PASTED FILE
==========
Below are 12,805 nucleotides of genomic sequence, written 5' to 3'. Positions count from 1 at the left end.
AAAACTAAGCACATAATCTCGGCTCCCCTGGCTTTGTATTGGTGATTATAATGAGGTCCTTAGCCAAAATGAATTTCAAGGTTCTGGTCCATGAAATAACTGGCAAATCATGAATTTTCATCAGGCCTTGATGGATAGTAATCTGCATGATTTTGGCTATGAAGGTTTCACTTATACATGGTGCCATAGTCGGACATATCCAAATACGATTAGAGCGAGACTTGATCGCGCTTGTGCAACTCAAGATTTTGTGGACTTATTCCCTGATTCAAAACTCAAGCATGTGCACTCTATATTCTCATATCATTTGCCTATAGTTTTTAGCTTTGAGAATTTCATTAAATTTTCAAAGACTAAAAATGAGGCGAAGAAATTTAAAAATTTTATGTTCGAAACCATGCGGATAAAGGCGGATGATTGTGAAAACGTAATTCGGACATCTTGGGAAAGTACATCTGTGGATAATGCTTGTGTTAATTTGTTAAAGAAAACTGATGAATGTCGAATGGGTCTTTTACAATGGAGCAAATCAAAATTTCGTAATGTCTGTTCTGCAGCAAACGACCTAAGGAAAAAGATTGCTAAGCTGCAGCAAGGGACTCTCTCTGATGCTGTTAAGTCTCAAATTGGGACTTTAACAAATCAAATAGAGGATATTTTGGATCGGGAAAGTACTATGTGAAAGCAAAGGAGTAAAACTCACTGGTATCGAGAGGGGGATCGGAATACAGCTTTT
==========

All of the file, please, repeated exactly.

Below are 12,805 nucleotides of genomic sequence, written 5' to 3'. Positions count from 1 at the left end.
AAAACTAAGCACATAATCTCGGCTCCCCTGGCTTTGTATTGGTGATTATAATGAGGTCCTTAGCCAAAATGAATTTCAAGGTTCTGGTCCATGAAATAACTGGCAAATCATGAATTTTCATCAGGCCTTGATGGATAGTAATCTGCATGATTTTGGCTATGAAGGTTTCACTTATACATGGTGCCATAGTCGGACATATCCAAATACGATTAGAGCGAGACTTGATCGCGCTTGTGCAACTCAAGATTTTGTGGACTTATTCCCTGATTCAAAACTCAAGCATGTGCACTCTATATTCTCATATCATTTGCCTATAGTTTTTAGCTTTGAGAATTTCATTAAATTTTCAAAGACTAAAAATGAGGCGAAGAAATTTAAAAATTTTATGTTCGAAACCATGCGGATAAAGGCGGATGATTGTGAAAACGTAATTCGGACATCTTGGGAAAGTACATCTGTGGATAATGCTTGTGTTAATTTGTTAAAGAAAACTGATGAATGTCGAATGGGTCTTTTACAATGGAGCAAATCAAAATTTCGTAATGTCTGTTCTGCAGCAAACGACCTAAGGAAAAAGATTGCTAAGCTGCAGCAAGGGACTCTCTCTGATGCTGTTAAGTCTCAAATTGGGACTTTAACAAATCAAATAGAGGATATTTTGGATCGGGAAAGTACTATGTGAAAGCAAAGGAGTAAAACTCACTGGTATCGAGAGGGGGATCGGAATACAGCTTTT